Effort-reward imbalance (ERI) is the ability to an imbalance between high-effort commitment and low-reward outcome, i.e., when one perceives that he/she expends greater efforts but gains disproportionately few rewards, and is important for our everyday life functioning. Recent findings suggest that participants with high levels of schizotypy are more likely to perceive ERI. Moreover, there is also a correlation between ERI and grey matter volume reduction and altered resting-state functional connectivity in participants with high level of schizotypy. However, the underlying relationship between ERI and motivation to reward is yet fully known. In particular, it is not clear whether the effects of ERI on motivation may vary in different subtypes of schizotypal groups.
To bridge such a gap of knowledge, Drs. Jia HUANG and Raymond Chan from the Neuropsychology and Applied Cognitive Neuroscience (NACN) Laboratory, the CAS Key Laboratory of Mental Health, Institute of Psychology and their collaborators have conducted a study to investigate to what extent E/R ratio would be related to reward motivation and whether the relationship between the ERI and reward motivation can be differentially moderated by the schizotypal subtypes. They recruited 843 college students to complete a set of online checklists specifically capturing schizotypal personality traits, ERI and motivation. They then conducted multiple linear regressions to construct models to investigate the moderating effects of schizotypal traits on the relationship between ERI and reward motivation. Their findings showed that stressful ERI situation predicted the reduction of reward motivation. However, schizotypal subtypes showed differential prediction and moderation effects. In particular, negative schizotypal traits showed a significant negative moderating effect on the relationship between ERI and reward motivation while positive and disorganized schizotypal traits had significant positive moderating effects.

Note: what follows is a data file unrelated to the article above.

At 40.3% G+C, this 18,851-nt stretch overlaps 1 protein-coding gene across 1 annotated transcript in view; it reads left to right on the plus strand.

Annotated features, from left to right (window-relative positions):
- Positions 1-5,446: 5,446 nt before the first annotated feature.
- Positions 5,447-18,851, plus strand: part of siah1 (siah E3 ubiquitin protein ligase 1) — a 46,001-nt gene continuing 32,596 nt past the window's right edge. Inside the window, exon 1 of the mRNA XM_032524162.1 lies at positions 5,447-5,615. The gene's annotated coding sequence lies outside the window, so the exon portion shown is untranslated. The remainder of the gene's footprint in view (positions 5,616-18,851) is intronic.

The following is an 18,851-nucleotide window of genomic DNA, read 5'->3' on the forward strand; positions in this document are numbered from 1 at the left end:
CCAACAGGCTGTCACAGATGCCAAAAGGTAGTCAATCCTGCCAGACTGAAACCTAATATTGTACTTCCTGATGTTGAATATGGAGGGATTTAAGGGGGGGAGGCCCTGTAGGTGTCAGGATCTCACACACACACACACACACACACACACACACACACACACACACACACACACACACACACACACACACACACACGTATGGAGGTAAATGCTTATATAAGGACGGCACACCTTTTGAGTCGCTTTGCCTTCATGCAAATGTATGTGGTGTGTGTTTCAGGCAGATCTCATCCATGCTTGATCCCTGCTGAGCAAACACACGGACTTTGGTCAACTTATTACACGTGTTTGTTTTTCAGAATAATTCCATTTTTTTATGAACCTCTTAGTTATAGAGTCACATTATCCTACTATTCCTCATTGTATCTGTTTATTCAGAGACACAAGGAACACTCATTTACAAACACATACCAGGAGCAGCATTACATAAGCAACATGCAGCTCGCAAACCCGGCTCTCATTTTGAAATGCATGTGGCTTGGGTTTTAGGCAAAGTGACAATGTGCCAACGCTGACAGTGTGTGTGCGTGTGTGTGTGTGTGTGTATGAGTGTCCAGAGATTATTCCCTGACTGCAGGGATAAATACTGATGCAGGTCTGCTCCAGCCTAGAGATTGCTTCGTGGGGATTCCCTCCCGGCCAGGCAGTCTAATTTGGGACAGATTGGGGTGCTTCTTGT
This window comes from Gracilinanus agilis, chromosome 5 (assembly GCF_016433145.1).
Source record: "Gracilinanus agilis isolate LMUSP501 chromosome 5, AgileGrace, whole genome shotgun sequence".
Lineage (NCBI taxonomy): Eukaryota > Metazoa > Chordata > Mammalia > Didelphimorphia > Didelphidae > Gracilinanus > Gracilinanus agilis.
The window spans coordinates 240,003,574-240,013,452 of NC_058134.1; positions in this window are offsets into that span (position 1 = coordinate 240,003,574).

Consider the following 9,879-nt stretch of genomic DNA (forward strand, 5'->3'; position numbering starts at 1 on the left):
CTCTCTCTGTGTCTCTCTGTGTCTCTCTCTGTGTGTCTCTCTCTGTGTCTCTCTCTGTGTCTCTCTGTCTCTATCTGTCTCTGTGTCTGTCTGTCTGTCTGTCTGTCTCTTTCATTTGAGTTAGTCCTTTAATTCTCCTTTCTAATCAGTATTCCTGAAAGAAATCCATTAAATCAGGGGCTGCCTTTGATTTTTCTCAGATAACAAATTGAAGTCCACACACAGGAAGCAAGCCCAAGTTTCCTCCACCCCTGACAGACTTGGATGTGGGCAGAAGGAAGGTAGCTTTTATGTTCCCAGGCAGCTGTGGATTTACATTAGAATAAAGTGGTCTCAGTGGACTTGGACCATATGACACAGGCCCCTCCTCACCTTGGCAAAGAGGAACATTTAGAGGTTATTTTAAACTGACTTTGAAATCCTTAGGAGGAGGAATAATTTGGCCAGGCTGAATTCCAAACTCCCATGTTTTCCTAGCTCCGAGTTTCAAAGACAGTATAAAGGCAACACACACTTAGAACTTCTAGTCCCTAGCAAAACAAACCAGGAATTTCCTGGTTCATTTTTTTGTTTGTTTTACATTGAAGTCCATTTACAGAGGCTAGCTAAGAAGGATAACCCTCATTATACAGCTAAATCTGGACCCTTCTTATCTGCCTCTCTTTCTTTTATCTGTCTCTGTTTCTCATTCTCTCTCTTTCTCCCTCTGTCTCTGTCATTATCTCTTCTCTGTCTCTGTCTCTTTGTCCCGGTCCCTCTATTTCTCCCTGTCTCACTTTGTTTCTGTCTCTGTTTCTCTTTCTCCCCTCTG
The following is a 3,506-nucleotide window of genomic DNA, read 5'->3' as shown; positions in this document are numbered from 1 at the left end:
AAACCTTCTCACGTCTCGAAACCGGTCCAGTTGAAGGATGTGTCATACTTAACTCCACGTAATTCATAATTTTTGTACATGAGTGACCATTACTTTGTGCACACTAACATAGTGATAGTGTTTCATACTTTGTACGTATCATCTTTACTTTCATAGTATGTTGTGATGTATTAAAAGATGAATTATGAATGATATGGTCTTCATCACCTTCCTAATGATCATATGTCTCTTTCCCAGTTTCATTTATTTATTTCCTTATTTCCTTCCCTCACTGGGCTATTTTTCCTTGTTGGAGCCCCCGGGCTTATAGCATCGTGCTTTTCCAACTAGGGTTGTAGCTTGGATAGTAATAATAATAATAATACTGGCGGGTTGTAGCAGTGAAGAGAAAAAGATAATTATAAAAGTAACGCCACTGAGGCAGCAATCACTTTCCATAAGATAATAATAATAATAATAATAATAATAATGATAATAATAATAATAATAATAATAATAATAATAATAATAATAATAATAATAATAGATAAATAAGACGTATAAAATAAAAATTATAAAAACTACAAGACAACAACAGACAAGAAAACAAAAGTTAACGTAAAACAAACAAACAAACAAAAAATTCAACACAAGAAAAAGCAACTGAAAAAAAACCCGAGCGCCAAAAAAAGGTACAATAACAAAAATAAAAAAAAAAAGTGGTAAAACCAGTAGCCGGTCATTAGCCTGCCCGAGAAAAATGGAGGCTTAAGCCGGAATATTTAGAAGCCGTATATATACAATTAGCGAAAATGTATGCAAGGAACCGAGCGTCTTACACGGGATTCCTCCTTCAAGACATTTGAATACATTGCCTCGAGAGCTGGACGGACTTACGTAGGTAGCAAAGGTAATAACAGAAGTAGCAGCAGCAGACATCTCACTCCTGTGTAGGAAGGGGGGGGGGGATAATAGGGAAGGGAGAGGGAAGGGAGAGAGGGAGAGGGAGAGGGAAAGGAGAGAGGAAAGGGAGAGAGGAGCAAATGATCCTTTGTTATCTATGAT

Taken together, these findings suggest schizotypal traits subtypes moderate differently the relationship between ERI and reward motivation and highlight the importance of developing specific intervention strategies to improve reward motivation and goal-directed behaviour in subclinical populations.
Fig. 1 Moderating Models of schizotypal traits in the relationship between E/R ratio and reward motivation
E/R ratio = the ratio of effort/reward; MAP = total scores of Motivation and Pleasure Scale-Self Report (MAP-SR); NS = scores of interpersonal subscale of Schizotypal Personality Questionnaire (SPQ); PS = scores of cognitive-perceptual subscale of Schizotypal Personality Questionnaire (SPQ); DS = scores of disorganized subscale of Schizotypal Personality Questionnaire (SPQ). * p < 0.05; ** p < 0.01; *** p < 0.001; n.s. p > 0.05. (Image by Dr. Raymond Chan)
This study was supported by grants from the CAS Key Laboratory of Mental Health of the Institute of Psychology.
This study was published online on May 31, 2022 in European Archives of Psychiatry and Clinical Neuroscience,
- Yan, Y. J., Hu, H. X., Wang, L. L., Zhang, Y. J., Lui, S. S. Y., Huang, J.*, Chan, R. C. K. (in press). Negative schizotypal traits predict the reduction of reward motivation in effort-reward imbalance. European Archives of Psychiatry and Clinical Neuroscience.
- Yan, Y. J., Huang, J.*, Lui, S. S. Y., Cheung, E. F. C., Madsen, K. H., Chan, R. C. K.* (2021).The effect of effort-reward imbalance on brain structure and resting-state functional connectivity in individuals with high levels of schizotypal traits. Cognitive Neuropsychiatry, 26, 166-182.
Institute of Psychology
Chinese Academy of Sciences
Beijing 100101, China.